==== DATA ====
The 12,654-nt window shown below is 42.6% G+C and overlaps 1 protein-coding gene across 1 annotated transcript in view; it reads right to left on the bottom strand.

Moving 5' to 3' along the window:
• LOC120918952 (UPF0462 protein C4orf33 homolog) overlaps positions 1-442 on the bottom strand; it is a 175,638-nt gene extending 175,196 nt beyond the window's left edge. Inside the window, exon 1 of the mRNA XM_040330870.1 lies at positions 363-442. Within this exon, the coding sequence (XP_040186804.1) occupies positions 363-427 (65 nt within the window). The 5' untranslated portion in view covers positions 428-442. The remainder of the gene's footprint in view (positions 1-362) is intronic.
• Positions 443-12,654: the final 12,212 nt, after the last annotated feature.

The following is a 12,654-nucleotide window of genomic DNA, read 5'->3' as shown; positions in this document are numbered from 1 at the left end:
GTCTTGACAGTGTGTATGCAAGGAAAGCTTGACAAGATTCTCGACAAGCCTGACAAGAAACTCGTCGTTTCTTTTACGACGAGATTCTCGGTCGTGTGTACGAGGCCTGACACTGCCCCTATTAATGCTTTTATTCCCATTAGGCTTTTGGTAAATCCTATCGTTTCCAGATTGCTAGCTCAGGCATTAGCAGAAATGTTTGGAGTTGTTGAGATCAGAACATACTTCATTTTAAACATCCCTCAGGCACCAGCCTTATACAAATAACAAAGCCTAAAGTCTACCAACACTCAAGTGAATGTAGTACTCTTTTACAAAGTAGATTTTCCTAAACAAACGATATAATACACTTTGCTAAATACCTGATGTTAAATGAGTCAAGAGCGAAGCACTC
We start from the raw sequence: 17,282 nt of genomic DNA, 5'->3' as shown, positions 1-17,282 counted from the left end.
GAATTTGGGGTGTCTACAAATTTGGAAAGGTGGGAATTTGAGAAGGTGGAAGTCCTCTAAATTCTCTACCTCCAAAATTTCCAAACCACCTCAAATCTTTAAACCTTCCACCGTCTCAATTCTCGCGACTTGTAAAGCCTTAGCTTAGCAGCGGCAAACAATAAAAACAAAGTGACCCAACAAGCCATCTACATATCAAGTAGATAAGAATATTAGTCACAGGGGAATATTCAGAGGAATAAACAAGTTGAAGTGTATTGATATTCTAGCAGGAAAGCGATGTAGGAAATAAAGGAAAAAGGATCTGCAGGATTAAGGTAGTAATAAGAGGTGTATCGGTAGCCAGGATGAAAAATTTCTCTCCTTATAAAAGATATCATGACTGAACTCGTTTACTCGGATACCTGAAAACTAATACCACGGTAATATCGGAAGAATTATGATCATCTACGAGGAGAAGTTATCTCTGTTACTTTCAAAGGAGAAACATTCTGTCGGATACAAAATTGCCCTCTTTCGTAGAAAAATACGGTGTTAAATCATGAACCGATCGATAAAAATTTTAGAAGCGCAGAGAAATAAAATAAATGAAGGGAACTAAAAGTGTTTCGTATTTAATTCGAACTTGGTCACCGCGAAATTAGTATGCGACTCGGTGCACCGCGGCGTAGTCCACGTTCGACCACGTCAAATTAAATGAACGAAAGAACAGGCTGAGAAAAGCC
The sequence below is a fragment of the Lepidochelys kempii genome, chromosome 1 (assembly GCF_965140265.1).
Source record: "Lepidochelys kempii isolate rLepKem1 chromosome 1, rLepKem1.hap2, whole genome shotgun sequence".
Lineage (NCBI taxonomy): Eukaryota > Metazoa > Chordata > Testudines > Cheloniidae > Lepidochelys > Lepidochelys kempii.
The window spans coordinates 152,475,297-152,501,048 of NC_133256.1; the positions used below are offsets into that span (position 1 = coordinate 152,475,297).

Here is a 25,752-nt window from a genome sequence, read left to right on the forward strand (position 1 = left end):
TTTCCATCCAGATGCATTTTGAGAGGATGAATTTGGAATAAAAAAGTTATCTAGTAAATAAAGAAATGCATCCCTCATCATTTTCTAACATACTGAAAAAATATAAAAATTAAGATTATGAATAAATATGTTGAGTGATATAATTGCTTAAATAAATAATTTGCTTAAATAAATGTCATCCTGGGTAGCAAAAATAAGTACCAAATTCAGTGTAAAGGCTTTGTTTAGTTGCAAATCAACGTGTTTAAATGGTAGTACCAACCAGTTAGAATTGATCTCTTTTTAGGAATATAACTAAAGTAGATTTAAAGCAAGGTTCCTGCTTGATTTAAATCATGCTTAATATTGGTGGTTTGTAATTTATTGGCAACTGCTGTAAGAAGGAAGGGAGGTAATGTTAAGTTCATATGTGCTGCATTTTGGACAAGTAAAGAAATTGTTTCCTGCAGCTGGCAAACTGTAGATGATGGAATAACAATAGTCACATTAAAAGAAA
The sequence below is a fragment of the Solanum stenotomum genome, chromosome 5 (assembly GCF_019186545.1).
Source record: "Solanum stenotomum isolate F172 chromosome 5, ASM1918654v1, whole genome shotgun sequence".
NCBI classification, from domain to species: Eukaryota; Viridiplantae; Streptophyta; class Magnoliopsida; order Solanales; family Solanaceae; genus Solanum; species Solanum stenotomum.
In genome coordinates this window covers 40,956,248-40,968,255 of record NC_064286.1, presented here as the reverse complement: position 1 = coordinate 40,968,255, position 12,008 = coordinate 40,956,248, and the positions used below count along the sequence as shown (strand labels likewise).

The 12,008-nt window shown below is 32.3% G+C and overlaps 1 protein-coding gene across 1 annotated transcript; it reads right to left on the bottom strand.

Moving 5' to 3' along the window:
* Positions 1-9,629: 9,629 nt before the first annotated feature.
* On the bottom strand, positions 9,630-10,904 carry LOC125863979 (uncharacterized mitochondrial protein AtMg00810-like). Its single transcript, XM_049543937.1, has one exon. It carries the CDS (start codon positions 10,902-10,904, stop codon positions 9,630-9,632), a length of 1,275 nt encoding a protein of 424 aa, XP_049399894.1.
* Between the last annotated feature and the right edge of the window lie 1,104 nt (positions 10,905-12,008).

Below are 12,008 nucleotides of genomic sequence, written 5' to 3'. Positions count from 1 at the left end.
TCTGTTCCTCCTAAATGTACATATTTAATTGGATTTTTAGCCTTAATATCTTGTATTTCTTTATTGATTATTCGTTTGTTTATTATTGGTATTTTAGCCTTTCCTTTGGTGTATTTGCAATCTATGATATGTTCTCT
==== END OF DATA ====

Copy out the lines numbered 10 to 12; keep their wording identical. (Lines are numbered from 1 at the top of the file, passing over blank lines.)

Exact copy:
Source record: "Lepidochelys kempii isolate rLepKem1 chromosome 1, rLepKem1.hap2, whole genome shotgun sequence".
Lineage (NCBI taxonomy): Eukaryota > Metazoa > Chordata > Testudines > Cheloniidae > Lepidochelys > Lepidochelys kempii.
The window spans coordinates 152,475,297-152,501,048 of NC_133256.1; the positions used below are offsets into that span (position 1 = coordinate 152,475,297).